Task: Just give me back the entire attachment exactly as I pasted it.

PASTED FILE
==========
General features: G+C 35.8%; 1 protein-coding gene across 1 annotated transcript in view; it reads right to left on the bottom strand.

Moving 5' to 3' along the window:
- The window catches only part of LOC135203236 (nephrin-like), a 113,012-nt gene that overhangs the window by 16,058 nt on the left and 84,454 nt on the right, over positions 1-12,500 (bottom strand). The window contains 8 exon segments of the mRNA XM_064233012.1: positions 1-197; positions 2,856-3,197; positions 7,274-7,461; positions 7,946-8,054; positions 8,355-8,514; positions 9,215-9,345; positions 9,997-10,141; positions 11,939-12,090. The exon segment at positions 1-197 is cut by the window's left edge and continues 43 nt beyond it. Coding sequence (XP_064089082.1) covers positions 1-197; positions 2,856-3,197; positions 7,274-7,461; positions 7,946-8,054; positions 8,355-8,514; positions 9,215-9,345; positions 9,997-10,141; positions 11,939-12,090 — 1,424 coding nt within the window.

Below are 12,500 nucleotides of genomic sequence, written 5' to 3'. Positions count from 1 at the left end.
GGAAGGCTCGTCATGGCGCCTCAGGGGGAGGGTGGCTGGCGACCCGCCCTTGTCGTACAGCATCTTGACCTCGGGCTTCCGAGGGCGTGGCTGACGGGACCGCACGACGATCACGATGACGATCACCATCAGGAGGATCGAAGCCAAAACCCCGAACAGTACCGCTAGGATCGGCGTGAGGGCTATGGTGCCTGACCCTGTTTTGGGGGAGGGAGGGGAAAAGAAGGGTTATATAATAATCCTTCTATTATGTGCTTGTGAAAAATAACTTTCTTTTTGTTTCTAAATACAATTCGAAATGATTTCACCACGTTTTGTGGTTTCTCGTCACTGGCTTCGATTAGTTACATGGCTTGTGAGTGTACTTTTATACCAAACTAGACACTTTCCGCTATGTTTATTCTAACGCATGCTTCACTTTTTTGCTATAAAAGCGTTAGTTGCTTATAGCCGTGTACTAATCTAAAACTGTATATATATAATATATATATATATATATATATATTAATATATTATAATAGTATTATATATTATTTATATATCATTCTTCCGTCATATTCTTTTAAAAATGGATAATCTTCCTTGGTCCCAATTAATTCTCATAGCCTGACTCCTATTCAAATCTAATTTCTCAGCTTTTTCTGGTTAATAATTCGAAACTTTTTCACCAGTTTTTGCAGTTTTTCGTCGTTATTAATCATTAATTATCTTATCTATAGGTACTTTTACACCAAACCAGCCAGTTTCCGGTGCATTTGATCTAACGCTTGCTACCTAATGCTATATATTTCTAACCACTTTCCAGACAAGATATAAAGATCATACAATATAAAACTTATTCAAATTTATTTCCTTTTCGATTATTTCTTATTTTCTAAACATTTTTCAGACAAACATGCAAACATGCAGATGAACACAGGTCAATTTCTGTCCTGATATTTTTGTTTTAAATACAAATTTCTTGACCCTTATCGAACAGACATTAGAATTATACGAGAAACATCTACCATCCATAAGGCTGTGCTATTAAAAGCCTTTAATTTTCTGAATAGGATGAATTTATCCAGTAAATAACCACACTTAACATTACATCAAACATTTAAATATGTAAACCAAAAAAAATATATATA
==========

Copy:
General features: G+C 35.8%; 1 protein-coding gene across 1 annotated transcript in view; it reads right to left on the bottom strand.

Moving 5' to 3' along the window:
- The window catches only part of LOC135203236 (nephrin-like), a 113,012-nt gene that overhangs the window by 16,058 nt on the left and 84,454 nt on the right, over positions 1-12,500 (bottom strand). The window contains 8 exon segments of the mRNA XM_064233012.1: positions 1-197; positions 2,856-3,197; positions 7,274-7,461; positions 7,946-8,054; positions 8,355-8,514; positions 9,215-9,345; positions 9,997-10,141; positions 11,939-12,090. The exon segment at positions 1-197 is cut by the window's left edge and continues 43 nt beyond it. Coding sequence (XP_064089082.1) covers positions 1-197; positions 2,856-3,197; positions 7,274-7,461; positions 7,946-8,054; positions 8,355-8,514; positions 9,215-9,345; positions 9,997-10,141; positions 11,939-12,090 — 1,424 coding nt within the window.

Below are 12,500 nucleotides of genomic sequence, written 5' to 3'. Positions count from 1 at the left end.
GGAAGGCTCGTCATGGCGCCTCAGGGGGAGGGTGGCTGGCGACCCGCCCTTGTCGTACAGCATCTTGACCTCGGGCTTCCGAGGGCGTGGCTGACGGGACCGCACGACGATCACGATGACGATCACCATCAGGAGGATCGAAGCCAAAACCCCGAACAGTACCGCTAGGATCGGCGTGAGGGCTATGGTGCCTGACCCTGTTTTGGGGGAGGGAGGGGAAAAGAAGGGTTATATAATAATCCTTCTATTATGTGCTTGTGAAAAATAACTTTCTTTTTGTTTCTAAATACAATTCGAAATGATTTCACCACGTTTTGTGGTTTCTCGTCACTGGCTTCGATTAGTTACATGGCTTGTGAGTGTACTTTTATACCAAACTAGACACTTTCCGCTATGTTTATTCTAACGCATGCTTCACTTTTTTGCTATAAAAGCGTTAGTTGCTTATAGCCGTGTACTAATCTAAAACTGTATATATATAATATATATATATATATATATATATTAATATATTATAATAGTATTATATATTATTTATATATCATTCTTCCGTCATATTCTTTTAAAAATGGATAATCTTCCTTGGTCCCAATTAATTCTCATAGCCTGACTCCTATTCAAATCTAATTTCTCAGCTTTTTCTGGTTAATAATTCGAAACTTTTTCACCAGTTTTTGCAGTTTTTCGTCGTTATTAATCATTAATTATCTTATCTATAGGTACTTTTACACCAAACCAGCCAGTTTCCGGTGCATTTGATCTAACGCTTGCTACCTAATGCTATATATTTCTAACCACTTTCCAGACAAGATATAAAGATCATACAATATAAAACTTATTCAAATTTATTTCCTTTTCGATTATTTCTTATTTTCTAAACATTTTTCAGACAAACATGCAAACATGCAGATGAACACAGGTCAATTTCTGTCCTGATATTTTTGTTTTAAATACAAATTTCTTGACCCTTATCGAACAGACATTAGAATTATACGAGAAACATCTACCATCCATAAGGCTGTGCTATTAAAAGCCTTTAATTTTCTGAATAGGATGAATTTATCCAGTAAATAACCACACTTAACATTACATCAAACATTTAAATATGTAAACCAAAAAAAATATATATA